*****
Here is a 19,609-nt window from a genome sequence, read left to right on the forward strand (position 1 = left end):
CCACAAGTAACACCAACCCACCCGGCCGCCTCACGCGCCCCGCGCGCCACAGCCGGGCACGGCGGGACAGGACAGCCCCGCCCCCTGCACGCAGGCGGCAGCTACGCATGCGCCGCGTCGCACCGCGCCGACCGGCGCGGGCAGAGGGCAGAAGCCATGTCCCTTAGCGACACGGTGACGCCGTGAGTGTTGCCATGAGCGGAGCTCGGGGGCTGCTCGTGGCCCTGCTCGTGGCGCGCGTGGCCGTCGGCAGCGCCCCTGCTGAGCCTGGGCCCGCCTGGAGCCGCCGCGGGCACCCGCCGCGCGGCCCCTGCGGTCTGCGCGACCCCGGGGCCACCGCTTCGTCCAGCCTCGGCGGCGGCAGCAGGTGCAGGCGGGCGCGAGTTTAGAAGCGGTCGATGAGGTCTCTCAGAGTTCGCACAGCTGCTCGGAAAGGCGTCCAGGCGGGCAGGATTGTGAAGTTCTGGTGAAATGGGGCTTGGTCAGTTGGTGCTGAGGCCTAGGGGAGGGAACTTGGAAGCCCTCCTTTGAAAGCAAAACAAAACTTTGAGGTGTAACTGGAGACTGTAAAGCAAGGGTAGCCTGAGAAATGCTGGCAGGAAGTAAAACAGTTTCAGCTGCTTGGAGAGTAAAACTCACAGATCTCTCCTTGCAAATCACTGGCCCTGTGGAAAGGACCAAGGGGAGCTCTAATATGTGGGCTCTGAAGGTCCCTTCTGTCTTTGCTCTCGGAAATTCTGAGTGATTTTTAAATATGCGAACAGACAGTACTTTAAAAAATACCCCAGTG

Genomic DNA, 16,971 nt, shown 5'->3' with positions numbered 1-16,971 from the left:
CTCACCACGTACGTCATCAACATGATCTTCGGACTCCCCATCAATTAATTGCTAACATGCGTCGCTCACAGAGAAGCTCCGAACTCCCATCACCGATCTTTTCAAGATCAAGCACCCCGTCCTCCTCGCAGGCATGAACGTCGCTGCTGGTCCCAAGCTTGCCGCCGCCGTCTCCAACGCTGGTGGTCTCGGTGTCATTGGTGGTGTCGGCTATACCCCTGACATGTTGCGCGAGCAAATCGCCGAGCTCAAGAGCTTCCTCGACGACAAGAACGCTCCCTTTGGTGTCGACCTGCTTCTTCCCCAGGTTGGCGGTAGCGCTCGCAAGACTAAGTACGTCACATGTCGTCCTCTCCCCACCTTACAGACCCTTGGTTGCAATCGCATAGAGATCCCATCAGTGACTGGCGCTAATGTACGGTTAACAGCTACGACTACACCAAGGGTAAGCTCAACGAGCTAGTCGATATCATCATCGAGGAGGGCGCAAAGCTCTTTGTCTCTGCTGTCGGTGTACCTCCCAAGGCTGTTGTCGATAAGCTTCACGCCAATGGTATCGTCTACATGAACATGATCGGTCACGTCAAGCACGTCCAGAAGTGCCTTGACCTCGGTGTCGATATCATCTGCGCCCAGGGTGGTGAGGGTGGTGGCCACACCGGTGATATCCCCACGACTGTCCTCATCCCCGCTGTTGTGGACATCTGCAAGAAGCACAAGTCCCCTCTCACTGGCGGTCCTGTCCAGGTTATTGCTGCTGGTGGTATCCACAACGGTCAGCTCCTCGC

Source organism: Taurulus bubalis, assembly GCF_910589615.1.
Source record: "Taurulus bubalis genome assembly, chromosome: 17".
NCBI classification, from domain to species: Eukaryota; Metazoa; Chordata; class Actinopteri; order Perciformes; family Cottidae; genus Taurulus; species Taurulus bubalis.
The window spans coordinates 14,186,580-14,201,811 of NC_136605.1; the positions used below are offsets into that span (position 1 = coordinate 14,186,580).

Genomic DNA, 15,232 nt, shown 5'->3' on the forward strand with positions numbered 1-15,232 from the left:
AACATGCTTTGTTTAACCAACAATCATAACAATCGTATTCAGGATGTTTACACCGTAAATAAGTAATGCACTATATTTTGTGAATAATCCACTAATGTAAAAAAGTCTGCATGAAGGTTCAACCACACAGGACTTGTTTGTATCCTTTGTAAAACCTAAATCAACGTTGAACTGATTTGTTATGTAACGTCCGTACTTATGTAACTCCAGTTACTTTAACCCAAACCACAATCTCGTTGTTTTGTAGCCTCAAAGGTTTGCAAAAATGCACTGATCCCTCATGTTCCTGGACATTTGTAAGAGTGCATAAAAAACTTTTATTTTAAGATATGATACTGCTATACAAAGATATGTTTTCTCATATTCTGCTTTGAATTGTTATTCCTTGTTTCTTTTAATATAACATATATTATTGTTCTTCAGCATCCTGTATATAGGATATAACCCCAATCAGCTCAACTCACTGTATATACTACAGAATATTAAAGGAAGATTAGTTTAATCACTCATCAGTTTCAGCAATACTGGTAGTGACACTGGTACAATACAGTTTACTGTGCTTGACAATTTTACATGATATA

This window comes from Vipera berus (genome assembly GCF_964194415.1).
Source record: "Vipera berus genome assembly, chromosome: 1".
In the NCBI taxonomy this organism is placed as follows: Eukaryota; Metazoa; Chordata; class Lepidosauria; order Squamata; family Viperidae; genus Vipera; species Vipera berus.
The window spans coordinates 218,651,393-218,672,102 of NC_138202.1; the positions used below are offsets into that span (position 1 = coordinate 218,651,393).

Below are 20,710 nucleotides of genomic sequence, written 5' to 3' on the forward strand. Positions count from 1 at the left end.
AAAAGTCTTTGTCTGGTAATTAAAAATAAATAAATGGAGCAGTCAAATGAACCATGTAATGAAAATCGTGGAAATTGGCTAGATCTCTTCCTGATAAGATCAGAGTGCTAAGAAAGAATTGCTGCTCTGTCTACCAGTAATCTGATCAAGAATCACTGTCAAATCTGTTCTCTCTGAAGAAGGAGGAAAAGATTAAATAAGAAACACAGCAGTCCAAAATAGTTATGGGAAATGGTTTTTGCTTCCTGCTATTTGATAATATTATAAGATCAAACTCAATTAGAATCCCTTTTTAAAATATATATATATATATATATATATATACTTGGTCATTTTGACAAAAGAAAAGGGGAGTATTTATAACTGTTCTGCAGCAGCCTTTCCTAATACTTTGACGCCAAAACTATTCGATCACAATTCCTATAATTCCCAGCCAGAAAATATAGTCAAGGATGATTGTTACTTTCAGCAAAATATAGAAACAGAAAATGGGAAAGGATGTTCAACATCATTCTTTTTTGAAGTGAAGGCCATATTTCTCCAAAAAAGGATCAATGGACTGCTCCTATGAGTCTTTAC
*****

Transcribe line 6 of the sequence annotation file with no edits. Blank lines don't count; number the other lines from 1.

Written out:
Source record: "Taurulus bubalis genome assembly, chromosome: 17".